Lee Lorenz

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Lee Lorenz (born 1932)[1] is an American cartoonist, most notable for his work in The New Yorker.

Lorenz was born in Hackensack, New Jersey[2] and is an alumnus of North Junior High School in Newburgh, New York (where he starred in student productions), Carnegie Tech and Pratt Institute.[3] His first published cartoon appeared in Colliers in 1956, and two years later he became a contract contributor to The New Yorker, which has published more than 1,600 of his drawings. He was The New Yorker's art editor for 25 years, from 1973 until 1993, continuing as cartoon editor until 1997.[4]

He is a musician who plays cornet with his own group, the Creole Cookin' Jazz Band.[4]

Lorenz has edited and written books on the art in The New Yorker, as well as the artists themselves, including The Art of The New Yorker (1995) and The World of William Steig (1998).[3]


He received the National Cartoonists Society's Gag Cartoon Award for 1995 for his work.[5]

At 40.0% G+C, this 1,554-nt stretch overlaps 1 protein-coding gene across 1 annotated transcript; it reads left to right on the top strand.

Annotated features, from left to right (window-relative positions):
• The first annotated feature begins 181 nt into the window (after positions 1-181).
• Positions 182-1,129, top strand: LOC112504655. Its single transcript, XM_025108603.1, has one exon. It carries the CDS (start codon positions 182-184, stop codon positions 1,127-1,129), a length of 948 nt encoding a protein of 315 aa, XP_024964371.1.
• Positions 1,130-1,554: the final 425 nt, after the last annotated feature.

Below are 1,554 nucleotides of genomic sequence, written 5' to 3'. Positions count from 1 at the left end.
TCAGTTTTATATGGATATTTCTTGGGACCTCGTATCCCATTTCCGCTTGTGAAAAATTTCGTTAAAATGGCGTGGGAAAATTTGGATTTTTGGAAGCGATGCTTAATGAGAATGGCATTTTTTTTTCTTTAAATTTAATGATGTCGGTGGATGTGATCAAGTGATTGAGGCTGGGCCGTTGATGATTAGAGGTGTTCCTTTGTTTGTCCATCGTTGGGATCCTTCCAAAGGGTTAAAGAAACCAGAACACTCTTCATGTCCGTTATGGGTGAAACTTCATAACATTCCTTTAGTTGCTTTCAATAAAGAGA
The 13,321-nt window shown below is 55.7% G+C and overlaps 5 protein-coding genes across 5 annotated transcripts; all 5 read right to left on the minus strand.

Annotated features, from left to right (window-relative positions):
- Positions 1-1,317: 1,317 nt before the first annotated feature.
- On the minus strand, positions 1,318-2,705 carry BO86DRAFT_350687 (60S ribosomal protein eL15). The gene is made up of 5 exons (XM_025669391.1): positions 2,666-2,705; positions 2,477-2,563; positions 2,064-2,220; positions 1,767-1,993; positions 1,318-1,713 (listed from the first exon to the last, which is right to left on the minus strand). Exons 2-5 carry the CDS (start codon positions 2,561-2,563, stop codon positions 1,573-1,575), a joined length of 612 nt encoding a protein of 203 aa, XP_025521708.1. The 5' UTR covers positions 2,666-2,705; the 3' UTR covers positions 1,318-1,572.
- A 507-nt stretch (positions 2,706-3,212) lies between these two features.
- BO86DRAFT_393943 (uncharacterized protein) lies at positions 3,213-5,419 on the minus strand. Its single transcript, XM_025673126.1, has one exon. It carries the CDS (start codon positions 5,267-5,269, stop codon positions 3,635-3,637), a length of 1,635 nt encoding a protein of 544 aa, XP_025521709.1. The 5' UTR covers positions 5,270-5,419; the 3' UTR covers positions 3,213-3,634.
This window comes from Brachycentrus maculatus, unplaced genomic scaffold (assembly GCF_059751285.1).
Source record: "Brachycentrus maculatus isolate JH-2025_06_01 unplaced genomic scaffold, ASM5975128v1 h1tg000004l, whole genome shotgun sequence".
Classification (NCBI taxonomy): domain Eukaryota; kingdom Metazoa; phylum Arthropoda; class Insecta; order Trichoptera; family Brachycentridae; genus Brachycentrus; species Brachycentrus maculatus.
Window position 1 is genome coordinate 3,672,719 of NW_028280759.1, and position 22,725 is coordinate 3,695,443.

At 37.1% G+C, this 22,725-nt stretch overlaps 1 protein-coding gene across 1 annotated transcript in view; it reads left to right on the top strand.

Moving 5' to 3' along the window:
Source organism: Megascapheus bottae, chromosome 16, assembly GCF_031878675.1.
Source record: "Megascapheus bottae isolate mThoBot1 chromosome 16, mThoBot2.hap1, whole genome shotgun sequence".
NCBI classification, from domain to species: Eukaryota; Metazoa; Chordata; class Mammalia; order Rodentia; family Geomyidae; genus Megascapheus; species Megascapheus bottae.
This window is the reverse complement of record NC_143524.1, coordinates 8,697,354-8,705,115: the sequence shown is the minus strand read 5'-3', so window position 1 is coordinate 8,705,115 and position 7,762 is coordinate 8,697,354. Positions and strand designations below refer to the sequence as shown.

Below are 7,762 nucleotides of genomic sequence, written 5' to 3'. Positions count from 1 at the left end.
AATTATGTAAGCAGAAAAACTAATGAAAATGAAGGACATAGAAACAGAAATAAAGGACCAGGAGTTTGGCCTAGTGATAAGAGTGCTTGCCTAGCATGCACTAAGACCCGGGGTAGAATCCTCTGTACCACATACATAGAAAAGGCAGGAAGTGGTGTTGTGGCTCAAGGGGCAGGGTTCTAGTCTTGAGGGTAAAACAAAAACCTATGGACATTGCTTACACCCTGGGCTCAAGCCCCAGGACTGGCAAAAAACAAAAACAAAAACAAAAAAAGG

Lorenz is seen drawing in Lyda Ely's documentary film Funny Business (2009) which visited the studios of 11 cartoonists for The New Yorker.[6]


  • Here It Comes (Bobbs-Merrrill Co., Inc. 1968)
  • Now Look What You've Done! (Pantheon, 1977)
  • Hugo and the Spacedog (Prentice-Hall, 1983)
  • The Golden Age of Trash (Chronicle Books, 1987)
  • The Essential George Booth" (Workman, 1998)
  • The Essential Charles Barsotti" (Workman, 1998)
  • The Art of The New Yorker 1925 -1995, (Knopf, 1995)
  • The World of William Steig (Artisan, 1998)
  • The Essential Jack Ziegler (Workman, 2001)
  • Big Gus and Little Gus (Prentice-Hall, 1982)


  1. ^ Artnet: Lee Lorenz
  2. ^ Maslin, Mitch. "The New Yorker Cartoonists A – Z". Ink Spill. Retrieved April 4, 2018.
  3. ^ a b Art of the Print
  4. ^ a b Cornwall Free Library Archived 2010-01-06 at the Wayback Machine.
  5. ^ National Cartoonists Society Awards
  6. ^ Funny Business

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